México will bring its indigenous roots to the field. Germany will be inspired by its first game more than 100 years ago. Japan will feature its origami traditions. Argentina will promote gender equality. It’s becoming easier to picture the look of the World Cup in three months’ time after Adidas and Puma released more national team kits for the tournament in Qatar.
México’s away kit has designs representing the “history, roots and culture of our country,” the Mexican Football Association said. The designs come in red on the white jersey, which will be used along with green shorts and burgundy socks. “It won’t be only a kit,” the federation said.
“It will be an armour filled with magic, power and poetry.” The first kit, in México’s traditional green, highlights the image of the Quetzalcóatl God, featuring feathers and a serpent body that symbolizes the duality of human nature that was characteristic of pre-Hispanic cultures.
Germany’s home kit will feature a vertical black stripe in the middle of the white jersey in a design inspired by the first national team jersey used in 1908. “The new home jersey looks to encapsulate team spirit,” the German Football Association said. It will also feature details with the colours of the German flag on the crewneck and sleeves. Black shorts and white socks will complete the look. “I really like the new home shirt,” forward Serge Gnabry said. “There is real harmony in the colour combinations, and it will be an honour to play in this shirt for Germany at the World Cup.” The away kit has a mix of black and red colours in a modern design.
Japan will bring a blue jersey with an origami-inspired design for the first kit, along with white shorts and blue socks. The marketing campaign for the new uniform was linked to the Blue Lock and Giant Killing manga series, with images of the jersey being released through the comics in Japan. The away kit will feature a white jersey along with black shorts and white socks.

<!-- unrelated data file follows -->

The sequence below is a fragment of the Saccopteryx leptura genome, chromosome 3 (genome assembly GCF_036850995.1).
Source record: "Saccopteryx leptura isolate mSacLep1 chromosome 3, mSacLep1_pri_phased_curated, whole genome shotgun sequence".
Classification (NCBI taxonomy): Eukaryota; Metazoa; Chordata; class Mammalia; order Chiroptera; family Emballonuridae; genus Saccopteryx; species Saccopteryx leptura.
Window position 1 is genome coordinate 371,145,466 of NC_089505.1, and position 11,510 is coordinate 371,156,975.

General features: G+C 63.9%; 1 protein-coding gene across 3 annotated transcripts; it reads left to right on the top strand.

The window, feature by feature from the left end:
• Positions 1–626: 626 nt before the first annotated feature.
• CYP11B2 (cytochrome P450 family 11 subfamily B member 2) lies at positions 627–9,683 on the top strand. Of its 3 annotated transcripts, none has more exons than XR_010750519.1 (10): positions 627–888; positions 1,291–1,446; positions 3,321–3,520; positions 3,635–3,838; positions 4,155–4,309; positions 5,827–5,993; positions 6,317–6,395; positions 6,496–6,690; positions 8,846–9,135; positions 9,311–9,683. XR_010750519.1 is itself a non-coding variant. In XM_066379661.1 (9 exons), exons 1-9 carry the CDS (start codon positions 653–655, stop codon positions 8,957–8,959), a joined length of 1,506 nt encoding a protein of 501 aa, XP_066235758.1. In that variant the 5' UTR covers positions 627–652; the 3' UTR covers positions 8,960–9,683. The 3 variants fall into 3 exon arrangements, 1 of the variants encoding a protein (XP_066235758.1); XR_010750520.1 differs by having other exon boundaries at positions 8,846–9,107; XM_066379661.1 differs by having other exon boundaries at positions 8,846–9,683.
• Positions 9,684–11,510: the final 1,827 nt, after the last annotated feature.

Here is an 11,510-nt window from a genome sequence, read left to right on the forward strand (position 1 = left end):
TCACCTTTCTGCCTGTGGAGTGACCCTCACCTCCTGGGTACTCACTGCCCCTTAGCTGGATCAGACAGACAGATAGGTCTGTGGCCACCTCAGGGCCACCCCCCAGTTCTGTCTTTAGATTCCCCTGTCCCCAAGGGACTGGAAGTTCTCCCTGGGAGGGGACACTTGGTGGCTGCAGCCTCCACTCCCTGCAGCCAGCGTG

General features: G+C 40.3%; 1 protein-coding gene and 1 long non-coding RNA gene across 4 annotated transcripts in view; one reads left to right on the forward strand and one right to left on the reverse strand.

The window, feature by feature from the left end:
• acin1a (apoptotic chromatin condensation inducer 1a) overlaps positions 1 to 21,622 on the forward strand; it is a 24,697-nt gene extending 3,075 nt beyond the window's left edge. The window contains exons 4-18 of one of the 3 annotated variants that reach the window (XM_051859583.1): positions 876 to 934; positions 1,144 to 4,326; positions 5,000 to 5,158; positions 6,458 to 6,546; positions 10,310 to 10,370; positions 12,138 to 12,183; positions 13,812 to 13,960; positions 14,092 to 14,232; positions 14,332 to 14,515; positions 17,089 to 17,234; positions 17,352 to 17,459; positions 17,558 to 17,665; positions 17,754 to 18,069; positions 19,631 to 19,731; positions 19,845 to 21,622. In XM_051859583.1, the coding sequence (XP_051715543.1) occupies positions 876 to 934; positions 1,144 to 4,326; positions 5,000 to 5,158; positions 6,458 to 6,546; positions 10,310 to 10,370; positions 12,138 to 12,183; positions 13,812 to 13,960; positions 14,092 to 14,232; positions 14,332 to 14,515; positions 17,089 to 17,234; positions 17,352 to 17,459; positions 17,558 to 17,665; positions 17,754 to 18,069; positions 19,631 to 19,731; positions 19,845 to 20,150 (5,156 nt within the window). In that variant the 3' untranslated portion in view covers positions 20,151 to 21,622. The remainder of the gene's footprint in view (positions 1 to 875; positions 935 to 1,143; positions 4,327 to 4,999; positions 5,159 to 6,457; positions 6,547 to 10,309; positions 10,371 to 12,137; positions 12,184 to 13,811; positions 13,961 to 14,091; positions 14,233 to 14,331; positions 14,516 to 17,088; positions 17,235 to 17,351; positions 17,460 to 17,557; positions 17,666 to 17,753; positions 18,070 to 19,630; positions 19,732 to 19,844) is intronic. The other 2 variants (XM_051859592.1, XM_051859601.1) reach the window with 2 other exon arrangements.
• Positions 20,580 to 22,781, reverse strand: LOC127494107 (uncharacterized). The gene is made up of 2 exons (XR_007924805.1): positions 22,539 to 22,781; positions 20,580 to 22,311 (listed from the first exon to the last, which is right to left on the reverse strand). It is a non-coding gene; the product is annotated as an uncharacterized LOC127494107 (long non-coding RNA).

Spain look back
Spain will recall the World Cup it hosted four decades ago on its away kit, which will mix light blue and white along with graphics inspired by the logo of the 1982 tournament. The uniform will feature dark blue shorts and light blue socks. The first kit will be the traditional dark red jersey along with details in the colours of the national flag.
Argentina goes violet
Argentina will keep its traditional white-and-blue first kit, but will wear an all-violet away uniform to symbolise the fight for gender equality. Lionel Messi was the model for the new kit, which has details based on the traditional Argentine Sol de Mayo emblem. “The new away shirt of the national side transmits a powerful message of gender equality, aligned with the values of diversity and inclusion that our brand promotes,” Pablo Lamo, general manager of Adidas Argentina, said in a statement. “Through sport, we have the opportunity to change people’s lives, and soccer is one of the ideal tools to transform reality.”
Puma saw some criticism on social media after releasing similar designs for the away kits of its national teams. They feature similar graphics along with the players’ numbers in the middle of the jerseys, below the Puma logo and the national team’s emblems. Among the nations with Puma are Morocco, Ghana, Uruguay and Switzerland.
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